Make Your Own Photo Collection of The Pier’s Fantastic Public Art
The St. Pete Pier is nothing if not photogenic. So how about trying a fun, easy exercise the next time you visit? Set selfies aside for a few minutes and point your camera toward the magnificent public art that has been strategically placed throughout the 26-acre park to enhance the overall experience.
Snapping pics will make you stop, look and really appreciate the eclectic collection of works. The City of St. Petersburg committed $2 million toward commissioning the pieces in hopes that visitors like you will do just that.
Here’s an itinerary for your shoot, including a bit of information on each artwork:
Let’s get off to a colorful start. Just past the Pier entrance on the main promenade you’ll encounter “Myth (Red Pelican)” by Los Angeles artist Nathan Mabry. The 10-foot-high sculpture—an interpretation of the city’s signature bird—is a large red origami-shaped pelican. But just so there’s no doubt, two small, realistic pelicans sit atop the main structure, and, for a little extra whimsy, two others are perched on the ground roughly 20 feet in opposite directions. We dare you not to smile.
Now for the main attraction. Walk a little farther down the Pier and look to your left. You’re exPIERiencing Janet Echelman’s incredible “Bending Arc,” a billowing net sculpture that allows the wind to gracefully shift its shape. “The sky is the canvas for my artwork,” says Echelman, a Tampa native. “Bending Arc’s” netting is as vast as it is beautiful, measuring 72 feet at its highest point and covering 47,500 square feet. Creating it required 180 miles of lightweight fiber and 1,662,528 knots (we don’t recommend counting them yourself.)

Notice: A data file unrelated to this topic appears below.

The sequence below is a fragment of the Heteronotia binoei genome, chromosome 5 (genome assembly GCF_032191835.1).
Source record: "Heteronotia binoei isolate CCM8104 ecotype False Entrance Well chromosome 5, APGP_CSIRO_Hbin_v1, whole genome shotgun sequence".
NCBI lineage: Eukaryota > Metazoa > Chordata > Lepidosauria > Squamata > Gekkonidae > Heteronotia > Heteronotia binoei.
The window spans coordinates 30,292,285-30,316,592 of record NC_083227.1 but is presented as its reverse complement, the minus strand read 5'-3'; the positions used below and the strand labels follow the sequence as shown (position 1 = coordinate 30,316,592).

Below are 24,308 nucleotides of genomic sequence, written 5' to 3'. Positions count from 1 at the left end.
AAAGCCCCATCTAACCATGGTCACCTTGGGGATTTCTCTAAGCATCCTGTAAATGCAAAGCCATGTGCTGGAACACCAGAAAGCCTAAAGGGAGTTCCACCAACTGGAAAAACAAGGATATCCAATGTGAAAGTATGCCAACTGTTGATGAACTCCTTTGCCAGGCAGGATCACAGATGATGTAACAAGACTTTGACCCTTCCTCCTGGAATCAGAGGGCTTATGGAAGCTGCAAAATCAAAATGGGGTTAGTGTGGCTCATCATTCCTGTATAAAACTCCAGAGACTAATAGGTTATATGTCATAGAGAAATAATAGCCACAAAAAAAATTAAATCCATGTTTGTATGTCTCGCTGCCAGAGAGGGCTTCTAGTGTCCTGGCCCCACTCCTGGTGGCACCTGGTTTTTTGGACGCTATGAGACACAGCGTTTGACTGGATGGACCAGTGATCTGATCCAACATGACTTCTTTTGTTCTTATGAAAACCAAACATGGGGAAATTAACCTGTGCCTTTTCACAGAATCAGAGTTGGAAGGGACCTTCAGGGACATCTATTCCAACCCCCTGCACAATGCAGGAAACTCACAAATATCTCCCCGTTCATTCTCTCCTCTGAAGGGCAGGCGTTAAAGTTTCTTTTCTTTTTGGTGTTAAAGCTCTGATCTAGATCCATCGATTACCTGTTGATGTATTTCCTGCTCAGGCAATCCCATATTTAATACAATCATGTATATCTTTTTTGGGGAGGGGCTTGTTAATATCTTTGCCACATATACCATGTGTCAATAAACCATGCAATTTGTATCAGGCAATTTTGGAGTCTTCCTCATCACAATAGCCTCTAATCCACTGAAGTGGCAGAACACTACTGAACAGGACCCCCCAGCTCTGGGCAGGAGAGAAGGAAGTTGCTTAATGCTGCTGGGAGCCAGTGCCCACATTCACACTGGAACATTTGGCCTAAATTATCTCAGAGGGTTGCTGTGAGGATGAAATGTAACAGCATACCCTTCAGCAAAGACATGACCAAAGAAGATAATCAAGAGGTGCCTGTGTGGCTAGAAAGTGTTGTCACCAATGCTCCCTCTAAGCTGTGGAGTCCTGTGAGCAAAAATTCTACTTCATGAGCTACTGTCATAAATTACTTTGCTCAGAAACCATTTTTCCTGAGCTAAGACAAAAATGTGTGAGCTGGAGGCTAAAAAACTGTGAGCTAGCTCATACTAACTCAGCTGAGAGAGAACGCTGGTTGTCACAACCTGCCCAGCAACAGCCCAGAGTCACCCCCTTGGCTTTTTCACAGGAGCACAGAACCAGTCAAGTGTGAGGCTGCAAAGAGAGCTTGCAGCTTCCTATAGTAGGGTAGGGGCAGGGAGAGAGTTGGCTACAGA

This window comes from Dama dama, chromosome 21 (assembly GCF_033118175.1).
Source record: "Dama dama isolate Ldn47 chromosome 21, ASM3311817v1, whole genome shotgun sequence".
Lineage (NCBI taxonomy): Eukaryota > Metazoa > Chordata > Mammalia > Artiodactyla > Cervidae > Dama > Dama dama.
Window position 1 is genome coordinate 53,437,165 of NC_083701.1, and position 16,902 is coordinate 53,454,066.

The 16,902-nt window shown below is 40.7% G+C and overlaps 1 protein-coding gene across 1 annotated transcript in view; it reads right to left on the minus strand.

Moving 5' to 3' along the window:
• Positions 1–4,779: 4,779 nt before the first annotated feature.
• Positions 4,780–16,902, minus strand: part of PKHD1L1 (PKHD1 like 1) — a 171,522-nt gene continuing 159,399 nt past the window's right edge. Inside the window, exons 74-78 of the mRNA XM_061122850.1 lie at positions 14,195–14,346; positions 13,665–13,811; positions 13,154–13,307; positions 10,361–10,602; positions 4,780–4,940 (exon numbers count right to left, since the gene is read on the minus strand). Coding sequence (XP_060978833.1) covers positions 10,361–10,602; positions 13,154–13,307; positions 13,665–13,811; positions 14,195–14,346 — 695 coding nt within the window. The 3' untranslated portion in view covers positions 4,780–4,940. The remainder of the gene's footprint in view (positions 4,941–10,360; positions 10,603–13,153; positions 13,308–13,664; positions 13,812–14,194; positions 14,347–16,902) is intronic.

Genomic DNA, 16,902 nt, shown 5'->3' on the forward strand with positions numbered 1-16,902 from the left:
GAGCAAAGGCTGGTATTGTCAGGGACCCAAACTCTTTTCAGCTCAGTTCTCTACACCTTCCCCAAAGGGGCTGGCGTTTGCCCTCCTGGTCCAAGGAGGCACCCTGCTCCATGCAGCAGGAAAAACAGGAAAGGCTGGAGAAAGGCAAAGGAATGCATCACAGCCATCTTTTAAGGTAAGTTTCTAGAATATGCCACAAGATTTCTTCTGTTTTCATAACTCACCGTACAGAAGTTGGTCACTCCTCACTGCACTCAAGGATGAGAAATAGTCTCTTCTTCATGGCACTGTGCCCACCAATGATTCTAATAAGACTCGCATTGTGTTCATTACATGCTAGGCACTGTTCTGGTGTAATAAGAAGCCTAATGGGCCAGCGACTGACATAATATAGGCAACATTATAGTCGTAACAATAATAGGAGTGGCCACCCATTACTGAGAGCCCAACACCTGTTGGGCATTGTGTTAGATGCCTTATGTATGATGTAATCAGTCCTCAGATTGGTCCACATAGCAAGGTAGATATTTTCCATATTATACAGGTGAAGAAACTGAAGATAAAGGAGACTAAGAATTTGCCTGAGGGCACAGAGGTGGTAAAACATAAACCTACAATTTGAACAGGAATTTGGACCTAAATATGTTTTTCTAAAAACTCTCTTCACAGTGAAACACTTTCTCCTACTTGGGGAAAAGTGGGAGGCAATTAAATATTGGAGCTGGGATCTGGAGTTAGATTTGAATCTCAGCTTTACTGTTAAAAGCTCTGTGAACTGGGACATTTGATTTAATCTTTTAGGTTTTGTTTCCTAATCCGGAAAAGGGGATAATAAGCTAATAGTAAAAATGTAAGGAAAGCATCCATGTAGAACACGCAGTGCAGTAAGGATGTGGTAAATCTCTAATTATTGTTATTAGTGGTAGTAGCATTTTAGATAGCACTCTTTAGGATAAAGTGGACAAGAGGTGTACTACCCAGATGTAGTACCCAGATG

If the breeze is up and the Arc is really billowing, switch your camera to video and catch a few seconds of art in motion. A circular array of Adirondack chairs are stationed right underneath, so sit, relax and be mesmerized. Taking a photo from directly beneath creates an artsy effect. Be sure to return at night sometime to view “Bending Arc” in the dark, when it glows with magenta and violet light.
Let’s head to the southern side of the park for a few snaps of Benoist Plaza, which commemorates the first commercial plane flight. The centerpiece is a gleaming silver, life-sized sculpture of the Benoist (pronounced Ben-Wah), a bi-plane that pilot Tony Janus flew round-trip to Tampa on Jan. 1, 1914. He’s portrayed in the sculpture, along with then-mayor Abe Pheil, who paid an astronomical $400 to be the only passenger. This amazing piece of art – and history – was created by Mark Aeling and his crew at MGA Sculpture Studio in St. Petersburg’s Warehouse Arts District.
Time for some vivid color, this time a dazzling mosaic called “Morning Stars” by Xenobia Bailey. The piece — 23 feet wide and 7-and-a-half feet tall — covers a wall across from Pier Plaza and the Splash Pad. The work uses small tiles to create circles called mandalas and other geometric shapes.
Just as you reach the Great Lawn, before the Pier Point building, you’ll find “Olnetopia,” by Belgian artist Nick Ervinck. This abstract sculpture, bronze with an aqua-colored patina, has been described by the artist as an organic form “linked to the hollowed rocks and wild waters.” It’s a striking piece, and rather than trying to describe it, we encourage you to photograph it and make your own interpretation. Let us suggest that for one angle you move back a bit and let “Olnetopia” share a few frames with the Pier building and the waters of Tampa Bay.
Your photographic collection of public art at the St. Pete Pier is now complete! But don’t leave without adding a few additional images to your photography project. Point your camera eastward to get a panoramic shot of the bay. Look to the north to capture the beautiful boats in the marina. Finally, look back westward and grab some shots of the incredible St. Pete skyline.
If those views aren’t public works of art, we don’t know what is.